Waitangi Day.

So, exactly 3 years since I arrived back in New Zealand after a long absence.

Actually it was about 2 am that I went through the Auckland Customs, whisked through despite my tent, bike, and camping equipment that usually undergo significant scrutiny.

A huge Maori guy noticed that I had ticked the Permanent Resident box, smiled and said: Welcome home.

I’ve eked my savings out, a few day’s work here and there, and managed to put together a fairly substantial website for tramping in that time, 700 pages and 25,000 hits for January, I can say it’s getting there.

But somehow I’m just about over it all, sitting here this morning there is clearly loss of zing. I am planning on Stone Hut tonight, just 2.5 hours away,

I’m going to spend some time trying to observe some the whio/blue ducks which of been absent from the ornithological findings so far this trip.

As it turned out I did finally see a solitary male duck, he whistled, I stopped and spotted him two tootling down the rapids.

The track is great, although not cut like yesterday. Much of the way was 20 or 30 m above the river which is sometimes just a narrow gorge. With the hills to the north there was shade for most of the morning, the clouds had cleared away.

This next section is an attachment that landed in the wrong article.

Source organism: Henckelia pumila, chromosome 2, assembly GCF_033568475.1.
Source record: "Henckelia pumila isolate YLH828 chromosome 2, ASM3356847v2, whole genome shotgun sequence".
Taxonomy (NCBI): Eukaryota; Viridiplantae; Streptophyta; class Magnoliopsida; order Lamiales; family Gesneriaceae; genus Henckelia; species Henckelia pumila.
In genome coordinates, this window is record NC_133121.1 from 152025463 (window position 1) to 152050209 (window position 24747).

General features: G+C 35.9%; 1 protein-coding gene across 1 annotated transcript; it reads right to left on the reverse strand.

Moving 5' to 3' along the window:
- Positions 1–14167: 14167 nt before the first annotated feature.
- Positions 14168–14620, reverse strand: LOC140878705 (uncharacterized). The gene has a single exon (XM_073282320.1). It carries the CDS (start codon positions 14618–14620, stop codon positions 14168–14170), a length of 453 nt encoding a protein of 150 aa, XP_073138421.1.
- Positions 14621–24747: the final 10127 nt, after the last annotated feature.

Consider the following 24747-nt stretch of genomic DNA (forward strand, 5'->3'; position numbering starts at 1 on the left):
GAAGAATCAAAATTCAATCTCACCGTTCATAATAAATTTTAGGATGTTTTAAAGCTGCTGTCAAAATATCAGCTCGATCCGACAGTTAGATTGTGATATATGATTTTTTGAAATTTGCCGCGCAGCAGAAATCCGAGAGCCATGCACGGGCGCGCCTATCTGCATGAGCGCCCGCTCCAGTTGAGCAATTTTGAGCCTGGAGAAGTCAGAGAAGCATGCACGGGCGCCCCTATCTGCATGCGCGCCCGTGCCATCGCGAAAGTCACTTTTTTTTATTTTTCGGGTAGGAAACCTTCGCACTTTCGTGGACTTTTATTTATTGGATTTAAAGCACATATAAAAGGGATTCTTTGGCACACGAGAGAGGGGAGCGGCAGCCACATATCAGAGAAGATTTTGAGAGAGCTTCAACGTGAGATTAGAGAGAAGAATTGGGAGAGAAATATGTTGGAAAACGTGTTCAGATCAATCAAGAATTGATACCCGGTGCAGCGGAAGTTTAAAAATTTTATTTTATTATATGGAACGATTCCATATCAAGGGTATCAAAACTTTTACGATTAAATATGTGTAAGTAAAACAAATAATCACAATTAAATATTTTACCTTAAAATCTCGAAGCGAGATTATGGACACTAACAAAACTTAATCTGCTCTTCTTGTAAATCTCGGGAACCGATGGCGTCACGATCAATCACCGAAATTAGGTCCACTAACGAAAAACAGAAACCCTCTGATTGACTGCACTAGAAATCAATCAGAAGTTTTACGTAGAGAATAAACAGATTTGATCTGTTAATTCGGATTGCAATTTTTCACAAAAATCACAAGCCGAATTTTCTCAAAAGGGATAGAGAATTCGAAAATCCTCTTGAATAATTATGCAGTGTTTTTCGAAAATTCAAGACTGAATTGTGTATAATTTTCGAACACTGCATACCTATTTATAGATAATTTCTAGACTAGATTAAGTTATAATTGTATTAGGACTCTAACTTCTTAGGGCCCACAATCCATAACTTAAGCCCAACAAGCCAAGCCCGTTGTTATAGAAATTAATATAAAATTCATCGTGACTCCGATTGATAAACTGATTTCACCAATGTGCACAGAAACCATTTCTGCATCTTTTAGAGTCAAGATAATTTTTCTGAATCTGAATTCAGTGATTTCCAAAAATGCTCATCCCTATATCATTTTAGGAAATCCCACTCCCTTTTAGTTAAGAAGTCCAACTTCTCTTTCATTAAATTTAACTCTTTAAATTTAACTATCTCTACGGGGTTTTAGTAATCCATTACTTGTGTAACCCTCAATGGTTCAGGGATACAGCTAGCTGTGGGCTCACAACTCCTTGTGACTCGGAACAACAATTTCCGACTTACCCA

Finally I had some conversation with two trampers who had dropped in very briefly the night before and stayed at the old Cecil Kings Hut five minutes away.

I chatted to the two and heard two almost believable stories, secondhand, about a hunter, A, hearing a moa scream and, B, getting swooped by a Haast eagle in the early 1950s.

Seriously.

I learned there were nine species of moa, the males were significantly smaller and roosted the egg.

A trail runner came through and later we had a chat about the regenerating bush. He confirmed my own thoughts and said that there is now considerably more vegetation on the forest floor that his hunting days in the early 1980s.

No solitude tonight, unlike the previous four, a family of three turned up from the roadend, one teenage son.

Looks like I’ll catch up on my week of conversation in one evening.

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A guide to the night’s accommodation: Stone Hut

The hut addition is fairly well disguised. | Stone Hut, Wangapeka Track, Kahurangi National Park
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